Celebrating the Tradition of Christmas
Dave Long – December 16, 2005
Are traditions wrong, evil or sinful? The answer is only if they violate Scripture, or if they claim to be equal to or above Scripture by requiring men to do something that the Bible does not require. Otherwise traditions can be a good thing. They help us celebrate things that are important – birthdays, victories, accomplishments. They build continuity from one generation to another. They bring people together. They build thanksgiving into our hearts for things that God has done.
Even traditions that are developed to counter sinful things in the world can be a good thing. On campuses across America students have a tradition of gathering together in dormitories for evenings of fun, relaxation and what is know as “partying”. Unfortunately these traditions are often drunken affairs filled with excess. A few years ago a group of Christians decided to capitalize on this worldly tradition by adapting it for Christ’s glory. So they developed their own tradition of “pizza night”. They threw dorm parties with free pizza instead of beer, with the only requirement for admission being that you came with at least one spiritual question. Ask your question and you got free pizza. Through the traditions and practices of man came a tradition for the glory of God.
Imagine what it would be like if Saturday afternoon college football games evolved into something similar to the old Roman gatherings where they slaughtered Christians. What if every Saturday afternoon, horrible ungodly things began to take place in stadiums across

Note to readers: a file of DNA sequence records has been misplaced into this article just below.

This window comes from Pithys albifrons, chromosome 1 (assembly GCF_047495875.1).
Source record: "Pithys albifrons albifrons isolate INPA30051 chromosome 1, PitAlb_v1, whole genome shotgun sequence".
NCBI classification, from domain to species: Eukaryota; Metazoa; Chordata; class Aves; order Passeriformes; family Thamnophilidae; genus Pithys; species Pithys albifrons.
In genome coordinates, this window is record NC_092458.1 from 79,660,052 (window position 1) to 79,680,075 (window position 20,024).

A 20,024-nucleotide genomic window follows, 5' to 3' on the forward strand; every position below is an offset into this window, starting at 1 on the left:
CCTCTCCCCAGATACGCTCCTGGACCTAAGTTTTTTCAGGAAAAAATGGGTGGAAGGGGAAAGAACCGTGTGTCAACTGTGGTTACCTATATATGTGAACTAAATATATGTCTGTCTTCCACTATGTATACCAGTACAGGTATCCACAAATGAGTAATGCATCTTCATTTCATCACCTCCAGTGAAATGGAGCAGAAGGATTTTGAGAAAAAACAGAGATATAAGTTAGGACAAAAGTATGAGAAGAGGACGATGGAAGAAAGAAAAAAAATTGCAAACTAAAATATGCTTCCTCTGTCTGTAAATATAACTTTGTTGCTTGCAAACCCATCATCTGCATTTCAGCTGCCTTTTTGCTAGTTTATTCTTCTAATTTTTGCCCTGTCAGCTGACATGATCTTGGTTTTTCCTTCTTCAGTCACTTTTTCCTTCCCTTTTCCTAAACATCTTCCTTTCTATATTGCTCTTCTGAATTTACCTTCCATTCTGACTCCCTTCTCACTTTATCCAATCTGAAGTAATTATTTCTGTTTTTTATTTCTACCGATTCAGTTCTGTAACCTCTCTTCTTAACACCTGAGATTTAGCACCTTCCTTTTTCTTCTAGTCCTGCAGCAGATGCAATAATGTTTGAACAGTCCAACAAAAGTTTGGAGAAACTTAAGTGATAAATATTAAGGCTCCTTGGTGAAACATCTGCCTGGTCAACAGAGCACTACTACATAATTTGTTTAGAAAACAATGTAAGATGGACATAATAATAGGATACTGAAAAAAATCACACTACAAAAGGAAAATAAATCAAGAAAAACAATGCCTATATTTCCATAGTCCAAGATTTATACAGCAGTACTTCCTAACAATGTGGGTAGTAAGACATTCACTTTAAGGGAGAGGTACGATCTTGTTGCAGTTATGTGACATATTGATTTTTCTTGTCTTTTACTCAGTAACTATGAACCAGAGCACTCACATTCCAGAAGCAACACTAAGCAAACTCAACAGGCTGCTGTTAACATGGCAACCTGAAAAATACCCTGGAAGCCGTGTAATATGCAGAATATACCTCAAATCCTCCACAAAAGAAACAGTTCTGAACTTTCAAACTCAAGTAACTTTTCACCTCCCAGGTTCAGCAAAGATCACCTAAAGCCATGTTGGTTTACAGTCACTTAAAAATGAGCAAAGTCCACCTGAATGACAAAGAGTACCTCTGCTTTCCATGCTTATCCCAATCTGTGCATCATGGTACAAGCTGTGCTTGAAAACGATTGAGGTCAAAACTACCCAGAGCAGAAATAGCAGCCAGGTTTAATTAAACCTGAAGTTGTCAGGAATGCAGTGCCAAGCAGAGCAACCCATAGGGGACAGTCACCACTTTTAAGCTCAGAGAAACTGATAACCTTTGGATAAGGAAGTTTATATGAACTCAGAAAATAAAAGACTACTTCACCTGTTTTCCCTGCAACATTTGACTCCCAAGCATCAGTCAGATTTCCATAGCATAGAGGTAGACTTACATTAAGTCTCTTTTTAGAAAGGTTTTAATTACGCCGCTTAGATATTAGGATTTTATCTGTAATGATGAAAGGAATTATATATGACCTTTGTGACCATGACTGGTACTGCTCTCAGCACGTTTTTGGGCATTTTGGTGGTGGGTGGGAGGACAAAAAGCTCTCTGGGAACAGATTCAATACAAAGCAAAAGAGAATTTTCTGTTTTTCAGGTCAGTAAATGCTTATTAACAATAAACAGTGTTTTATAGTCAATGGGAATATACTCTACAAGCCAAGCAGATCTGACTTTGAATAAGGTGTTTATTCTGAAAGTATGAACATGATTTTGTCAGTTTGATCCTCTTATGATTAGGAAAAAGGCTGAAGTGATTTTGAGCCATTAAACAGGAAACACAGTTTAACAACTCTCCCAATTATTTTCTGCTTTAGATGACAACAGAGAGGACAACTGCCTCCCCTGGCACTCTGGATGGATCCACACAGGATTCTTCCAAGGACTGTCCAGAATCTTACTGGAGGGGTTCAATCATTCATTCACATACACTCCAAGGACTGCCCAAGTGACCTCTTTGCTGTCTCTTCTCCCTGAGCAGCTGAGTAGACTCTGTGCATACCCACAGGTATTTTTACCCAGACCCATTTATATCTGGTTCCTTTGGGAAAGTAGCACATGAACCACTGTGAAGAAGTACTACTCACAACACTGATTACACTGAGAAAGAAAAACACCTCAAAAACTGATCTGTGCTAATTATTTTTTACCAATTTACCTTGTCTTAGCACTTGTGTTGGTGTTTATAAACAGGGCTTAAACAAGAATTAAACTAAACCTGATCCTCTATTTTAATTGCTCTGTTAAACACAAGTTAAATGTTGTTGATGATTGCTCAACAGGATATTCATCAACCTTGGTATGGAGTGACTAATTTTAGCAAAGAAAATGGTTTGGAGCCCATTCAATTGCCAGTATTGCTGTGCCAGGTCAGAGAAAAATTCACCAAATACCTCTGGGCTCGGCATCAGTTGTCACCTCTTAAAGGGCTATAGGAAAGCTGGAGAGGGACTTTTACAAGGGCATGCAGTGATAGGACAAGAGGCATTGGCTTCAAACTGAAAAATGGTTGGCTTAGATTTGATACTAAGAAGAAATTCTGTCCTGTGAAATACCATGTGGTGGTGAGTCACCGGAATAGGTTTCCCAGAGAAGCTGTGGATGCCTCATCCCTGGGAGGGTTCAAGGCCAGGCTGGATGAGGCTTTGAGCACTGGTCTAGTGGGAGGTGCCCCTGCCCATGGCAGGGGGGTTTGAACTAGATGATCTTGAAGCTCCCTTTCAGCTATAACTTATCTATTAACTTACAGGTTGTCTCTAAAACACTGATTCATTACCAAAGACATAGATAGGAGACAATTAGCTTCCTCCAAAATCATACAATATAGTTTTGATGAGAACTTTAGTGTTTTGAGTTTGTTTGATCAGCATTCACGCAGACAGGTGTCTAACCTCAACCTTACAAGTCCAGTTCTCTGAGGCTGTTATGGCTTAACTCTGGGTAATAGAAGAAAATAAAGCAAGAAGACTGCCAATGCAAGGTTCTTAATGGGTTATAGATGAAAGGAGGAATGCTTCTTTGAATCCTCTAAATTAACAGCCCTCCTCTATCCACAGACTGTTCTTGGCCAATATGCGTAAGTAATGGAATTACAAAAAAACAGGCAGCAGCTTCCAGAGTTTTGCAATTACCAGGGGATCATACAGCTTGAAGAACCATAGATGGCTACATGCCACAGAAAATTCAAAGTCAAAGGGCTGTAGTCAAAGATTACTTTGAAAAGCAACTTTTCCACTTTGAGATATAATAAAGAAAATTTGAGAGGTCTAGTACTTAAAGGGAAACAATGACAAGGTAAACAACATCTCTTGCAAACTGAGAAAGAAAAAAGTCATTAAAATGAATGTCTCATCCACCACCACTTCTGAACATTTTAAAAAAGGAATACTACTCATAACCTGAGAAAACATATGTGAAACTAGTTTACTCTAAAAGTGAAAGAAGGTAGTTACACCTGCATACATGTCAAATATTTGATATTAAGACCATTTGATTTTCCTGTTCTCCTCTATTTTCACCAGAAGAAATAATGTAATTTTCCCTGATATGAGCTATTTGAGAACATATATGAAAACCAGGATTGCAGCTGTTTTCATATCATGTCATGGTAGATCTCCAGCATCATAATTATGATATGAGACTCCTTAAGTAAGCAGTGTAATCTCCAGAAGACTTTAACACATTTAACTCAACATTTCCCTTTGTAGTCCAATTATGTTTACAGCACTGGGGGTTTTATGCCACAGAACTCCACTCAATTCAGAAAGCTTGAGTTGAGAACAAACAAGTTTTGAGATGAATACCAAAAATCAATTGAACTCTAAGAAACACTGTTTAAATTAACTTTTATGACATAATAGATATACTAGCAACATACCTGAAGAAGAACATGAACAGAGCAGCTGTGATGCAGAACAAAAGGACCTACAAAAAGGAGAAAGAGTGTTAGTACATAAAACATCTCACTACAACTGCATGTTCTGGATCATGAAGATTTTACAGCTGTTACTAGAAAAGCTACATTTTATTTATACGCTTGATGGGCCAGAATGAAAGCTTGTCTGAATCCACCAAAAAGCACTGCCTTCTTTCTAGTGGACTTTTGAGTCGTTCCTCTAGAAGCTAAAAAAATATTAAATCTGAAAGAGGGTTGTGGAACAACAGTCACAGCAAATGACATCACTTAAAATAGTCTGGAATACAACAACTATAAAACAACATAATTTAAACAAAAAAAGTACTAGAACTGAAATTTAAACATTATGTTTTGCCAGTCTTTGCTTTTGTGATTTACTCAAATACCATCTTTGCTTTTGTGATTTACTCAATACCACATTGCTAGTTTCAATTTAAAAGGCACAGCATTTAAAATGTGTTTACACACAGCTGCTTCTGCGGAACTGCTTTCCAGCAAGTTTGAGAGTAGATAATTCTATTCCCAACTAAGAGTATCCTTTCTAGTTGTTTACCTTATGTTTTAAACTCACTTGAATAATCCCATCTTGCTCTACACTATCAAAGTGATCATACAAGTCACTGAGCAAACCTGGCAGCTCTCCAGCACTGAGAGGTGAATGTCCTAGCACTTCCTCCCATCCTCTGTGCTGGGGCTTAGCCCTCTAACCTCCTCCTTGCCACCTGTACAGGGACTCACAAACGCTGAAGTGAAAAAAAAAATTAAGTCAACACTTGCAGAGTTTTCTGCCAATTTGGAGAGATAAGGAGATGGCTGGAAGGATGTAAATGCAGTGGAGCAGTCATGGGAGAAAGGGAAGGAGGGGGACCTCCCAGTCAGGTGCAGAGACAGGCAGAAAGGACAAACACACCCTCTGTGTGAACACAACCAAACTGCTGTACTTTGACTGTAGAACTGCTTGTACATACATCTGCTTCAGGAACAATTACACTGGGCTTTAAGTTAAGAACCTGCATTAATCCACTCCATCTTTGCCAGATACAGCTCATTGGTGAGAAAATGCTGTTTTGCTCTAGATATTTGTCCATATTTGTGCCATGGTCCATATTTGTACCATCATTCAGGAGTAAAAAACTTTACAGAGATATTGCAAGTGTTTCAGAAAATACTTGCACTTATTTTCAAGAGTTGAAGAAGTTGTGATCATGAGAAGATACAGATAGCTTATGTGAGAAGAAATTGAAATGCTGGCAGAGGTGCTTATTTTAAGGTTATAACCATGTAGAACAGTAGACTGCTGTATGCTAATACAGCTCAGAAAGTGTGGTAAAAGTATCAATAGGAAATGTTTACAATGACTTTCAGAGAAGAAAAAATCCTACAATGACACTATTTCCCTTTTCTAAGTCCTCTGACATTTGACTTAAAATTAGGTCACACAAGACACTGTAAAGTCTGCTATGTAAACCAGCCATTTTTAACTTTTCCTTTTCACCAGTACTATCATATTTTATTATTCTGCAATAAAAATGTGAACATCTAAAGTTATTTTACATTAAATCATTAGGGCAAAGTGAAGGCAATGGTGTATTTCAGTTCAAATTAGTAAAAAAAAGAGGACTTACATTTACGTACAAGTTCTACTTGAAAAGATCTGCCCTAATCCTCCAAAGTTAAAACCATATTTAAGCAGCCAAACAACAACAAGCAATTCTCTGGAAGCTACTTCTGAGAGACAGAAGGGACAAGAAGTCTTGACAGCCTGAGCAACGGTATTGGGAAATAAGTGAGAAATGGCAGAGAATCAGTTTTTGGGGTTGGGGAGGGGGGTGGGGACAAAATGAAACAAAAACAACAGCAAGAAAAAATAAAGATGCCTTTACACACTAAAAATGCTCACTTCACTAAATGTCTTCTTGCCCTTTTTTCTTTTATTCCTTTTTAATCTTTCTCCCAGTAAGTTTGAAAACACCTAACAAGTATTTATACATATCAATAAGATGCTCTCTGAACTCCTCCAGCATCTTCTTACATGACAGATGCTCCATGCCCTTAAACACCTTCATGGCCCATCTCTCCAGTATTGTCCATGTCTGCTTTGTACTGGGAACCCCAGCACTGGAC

In the same way, the tradition of celebrating Christmas is not an evil or sinful thing. It is a tradition of remembering and giving thanks for something that is wonderful and at the heart of our religion. Even if (and there is evidence that we have gotten it wrong and that Christmas is not a capitulation to the heathen customs of the world), but even if the tradition of celebrating Christmas did arise as a counter measure to the practices of the world, the tradition is not sinful if it doesn’t violate Scripture (and certainly remembering and giving thanks for Christ’s advent is not a violation of the Bible), and if it does not rise above the Bible and claim to have divine mandate. I have never known a church disciplining someone for having a conviction of not participating in the traditions of Christmas. We do need to be clearer in stating that Christmas is not a divine holy day, but rather a wonderful Christian tradition.
Traditions can be a great thing, even long and widely held traditions. Are there abuses? Absolutely! Our culture abounds in them. So there is great need for each individual and family and church to be careful to not violate the commands of God. But with that carefulness there is also great freedom and flexibility to enter into the tradition according to one’s desire and ability to use it for the glory of God.